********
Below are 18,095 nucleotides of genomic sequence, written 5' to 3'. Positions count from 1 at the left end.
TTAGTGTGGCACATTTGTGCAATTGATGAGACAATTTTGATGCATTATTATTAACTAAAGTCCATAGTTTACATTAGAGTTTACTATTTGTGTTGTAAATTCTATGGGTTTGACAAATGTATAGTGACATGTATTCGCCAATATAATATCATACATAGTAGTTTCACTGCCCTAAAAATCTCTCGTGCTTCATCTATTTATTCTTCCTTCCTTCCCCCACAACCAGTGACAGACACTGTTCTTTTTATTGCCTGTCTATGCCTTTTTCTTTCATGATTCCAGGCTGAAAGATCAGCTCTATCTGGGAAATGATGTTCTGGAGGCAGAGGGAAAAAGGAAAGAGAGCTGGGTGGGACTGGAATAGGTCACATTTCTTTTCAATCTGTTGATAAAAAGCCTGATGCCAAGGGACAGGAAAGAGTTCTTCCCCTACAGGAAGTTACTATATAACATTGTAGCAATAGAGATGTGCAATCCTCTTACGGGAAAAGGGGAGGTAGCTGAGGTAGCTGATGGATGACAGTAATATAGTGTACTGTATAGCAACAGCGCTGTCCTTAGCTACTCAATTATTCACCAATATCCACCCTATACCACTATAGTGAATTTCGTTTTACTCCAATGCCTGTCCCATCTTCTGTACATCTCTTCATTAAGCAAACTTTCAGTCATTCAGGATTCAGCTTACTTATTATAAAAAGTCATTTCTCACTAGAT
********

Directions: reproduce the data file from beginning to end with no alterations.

Below are 18,095 nucleotides of genomic sequence, written 5' to 3'. Positions count from 1 at the left end.
TTAGTGTGGCACATTTGTGCAATTGATGAGACAATTTTGATGCATTATTATTAACTAAAGTCCATAGTTTACATTAGAGTTTACTATTTGTGTTGTAAATTCTATGGGTTTGACAAATGTATAGTGACATGTATTCGCCAATATAATATCATACATAGTAGTTTCACTGCCCTAAAAATCTCTCGTGCTTCATCTATTTATTCTTCCTTCCTTCCCCCACAACCAGTGACAGACACTGTTCTTTTTATTGCCTGTCTATGCCTTTTTCTTTCATGATTCCAGGCTGAAAGATCAGCTCTATCTGGGAAATGATGTTCTGGAGGCAGAGGGAAAAAGGAAAGAGAGCTGGGTGGGACTGGAATAGGTCACATTTCTTTTCAATCTGTTGATAAAAAGCCTGATGCCAAGGGACAGGAAAGAGTTCTTCCCCTACAGGAAGTTACTATATAACATTGTAGCAATAGAGATGTGCAATCCTCTTACGGGAAAAGGGGAGGTAGCTGAGGTAGCTGATGGATGACAGTAATATAGTGTACTGTATAGCAACAGCGCTGTCCTTAGCTACTCAATTATTCACCAATATCCACCCTATACCACTATAGTGAATTTCGTTTTACTCCAATGCCTGTCCCATCTTCTGTACATCTCTTCATTAAGCAAACTTTCAGTCATTCAGGATTCAGCTTACTTATTATAAAAAGTCATTTCTCACTAGAT